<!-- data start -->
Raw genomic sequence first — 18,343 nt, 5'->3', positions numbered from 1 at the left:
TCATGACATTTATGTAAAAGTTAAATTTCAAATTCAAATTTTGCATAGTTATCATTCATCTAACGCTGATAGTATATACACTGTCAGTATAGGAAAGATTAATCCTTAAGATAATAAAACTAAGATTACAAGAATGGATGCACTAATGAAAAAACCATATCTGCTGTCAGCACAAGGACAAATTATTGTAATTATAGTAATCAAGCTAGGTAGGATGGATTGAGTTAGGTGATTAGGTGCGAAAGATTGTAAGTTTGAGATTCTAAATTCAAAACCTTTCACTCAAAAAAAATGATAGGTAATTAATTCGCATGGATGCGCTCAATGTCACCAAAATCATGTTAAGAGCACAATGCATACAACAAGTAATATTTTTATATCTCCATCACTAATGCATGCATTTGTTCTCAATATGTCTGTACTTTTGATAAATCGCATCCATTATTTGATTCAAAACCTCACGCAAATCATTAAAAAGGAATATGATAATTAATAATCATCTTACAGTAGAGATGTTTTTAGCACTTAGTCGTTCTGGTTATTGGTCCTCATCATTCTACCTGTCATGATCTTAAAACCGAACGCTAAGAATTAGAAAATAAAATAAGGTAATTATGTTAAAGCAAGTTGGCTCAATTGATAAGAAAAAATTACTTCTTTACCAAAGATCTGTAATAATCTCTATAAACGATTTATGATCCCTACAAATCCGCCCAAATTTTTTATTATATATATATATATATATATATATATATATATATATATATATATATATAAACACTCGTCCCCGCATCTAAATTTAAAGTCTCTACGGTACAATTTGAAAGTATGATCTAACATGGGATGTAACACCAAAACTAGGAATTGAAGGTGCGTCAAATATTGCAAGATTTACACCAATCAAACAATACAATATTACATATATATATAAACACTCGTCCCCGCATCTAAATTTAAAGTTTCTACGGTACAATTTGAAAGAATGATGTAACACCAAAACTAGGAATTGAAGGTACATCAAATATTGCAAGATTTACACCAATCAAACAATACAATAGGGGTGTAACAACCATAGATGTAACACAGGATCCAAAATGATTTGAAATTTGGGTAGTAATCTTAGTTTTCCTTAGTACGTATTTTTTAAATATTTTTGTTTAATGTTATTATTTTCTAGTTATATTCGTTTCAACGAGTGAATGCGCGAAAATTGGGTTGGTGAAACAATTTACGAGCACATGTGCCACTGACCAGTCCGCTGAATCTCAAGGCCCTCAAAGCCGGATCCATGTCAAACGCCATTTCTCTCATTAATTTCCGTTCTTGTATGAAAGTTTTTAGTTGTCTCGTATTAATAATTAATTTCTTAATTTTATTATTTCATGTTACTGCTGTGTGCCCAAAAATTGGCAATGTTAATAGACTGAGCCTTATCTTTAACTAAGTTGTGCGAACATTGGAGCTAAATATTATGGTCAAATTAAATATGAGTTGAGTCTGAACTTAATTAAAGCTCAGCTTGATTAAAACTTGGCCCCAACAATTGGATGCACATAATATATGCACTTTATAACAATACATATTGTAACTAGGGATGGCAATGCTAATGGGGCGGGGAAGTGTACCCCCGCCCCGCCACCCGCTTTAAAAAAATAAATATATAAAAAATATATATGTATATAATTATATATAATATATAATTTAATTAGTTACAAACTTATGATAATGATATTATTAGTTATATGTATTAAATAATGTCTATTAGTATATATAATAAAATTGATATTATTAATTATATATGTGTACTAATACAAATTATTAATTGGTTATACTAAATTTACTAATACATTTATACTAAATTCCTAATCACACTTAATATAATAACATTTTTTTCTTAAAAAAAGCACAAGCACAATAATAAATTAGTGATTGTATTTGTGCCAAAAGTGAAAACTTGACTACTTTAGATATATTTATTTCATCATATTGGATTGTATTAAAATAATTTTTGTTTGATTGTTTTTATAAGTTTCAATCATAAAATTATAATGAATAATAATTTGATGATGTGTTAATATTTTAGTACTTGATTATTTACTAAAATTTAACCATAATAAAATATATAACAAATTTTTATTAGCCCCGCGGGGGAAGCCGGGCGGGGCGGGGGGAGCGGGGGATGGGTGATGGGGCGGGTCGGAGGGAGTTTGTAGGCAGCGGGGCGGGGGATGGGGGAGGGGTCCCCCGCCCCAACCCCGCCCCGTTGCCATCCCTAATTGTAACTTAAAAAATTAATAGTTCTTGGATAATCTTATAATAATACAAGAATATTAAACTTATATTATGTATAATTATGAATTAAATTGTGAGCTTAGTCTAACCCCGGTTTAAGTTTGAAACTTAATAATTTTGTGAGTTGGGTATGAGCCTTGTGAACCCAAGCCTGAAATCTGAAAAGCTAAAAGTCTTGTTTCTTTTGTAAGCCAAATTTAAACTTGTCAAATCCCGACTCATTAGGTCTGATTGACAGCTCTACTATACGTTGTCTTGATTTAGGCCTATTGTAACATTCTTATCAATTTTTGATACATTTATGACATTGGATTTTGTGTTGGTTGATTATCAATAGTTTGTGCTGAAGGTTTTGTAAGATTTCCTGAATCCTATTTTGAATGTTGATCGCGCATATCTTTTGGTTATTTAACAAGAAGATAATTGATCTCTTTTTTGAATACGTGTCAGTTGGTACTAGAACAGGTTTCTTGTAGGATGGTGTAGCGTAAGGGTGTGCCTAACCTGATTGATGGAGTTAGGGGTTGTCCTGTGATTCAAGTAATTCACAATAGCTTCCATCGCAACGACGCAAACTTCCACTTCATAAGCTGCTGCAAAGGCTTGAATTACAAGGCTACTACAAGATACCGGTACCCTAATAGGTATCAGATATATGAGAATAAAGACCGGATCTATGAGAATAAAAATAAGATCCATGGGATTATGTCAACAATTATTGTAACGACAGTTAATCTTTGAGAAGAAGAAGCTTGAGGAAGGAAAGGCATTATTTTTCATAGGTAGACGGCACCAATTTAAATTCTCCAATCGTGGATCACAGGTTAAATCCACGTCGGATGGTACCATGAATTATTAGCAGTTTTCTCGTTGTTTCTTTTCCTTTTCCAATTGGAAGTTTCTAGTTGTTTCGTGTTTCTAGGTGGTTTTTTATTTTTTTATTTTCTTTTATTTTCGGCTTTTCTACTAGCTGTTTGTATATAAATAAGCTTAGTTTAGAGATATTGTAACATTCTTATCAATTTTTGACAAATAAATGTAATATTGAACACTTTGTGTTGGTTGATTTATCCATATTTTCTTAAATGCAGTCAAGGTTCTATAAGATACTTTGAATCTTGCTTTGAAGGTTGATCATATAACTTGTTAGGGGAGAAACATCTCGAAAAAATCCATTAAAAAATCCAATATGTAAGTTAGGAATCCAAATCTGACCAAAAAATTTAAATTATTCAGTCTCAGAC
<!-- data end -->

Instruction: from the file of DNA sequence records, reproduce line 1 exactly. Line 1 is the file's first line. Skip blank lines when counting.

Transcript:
Raw genomic sequence first — 18,343 nt, 5'->3', positions numbered from 1 at the left: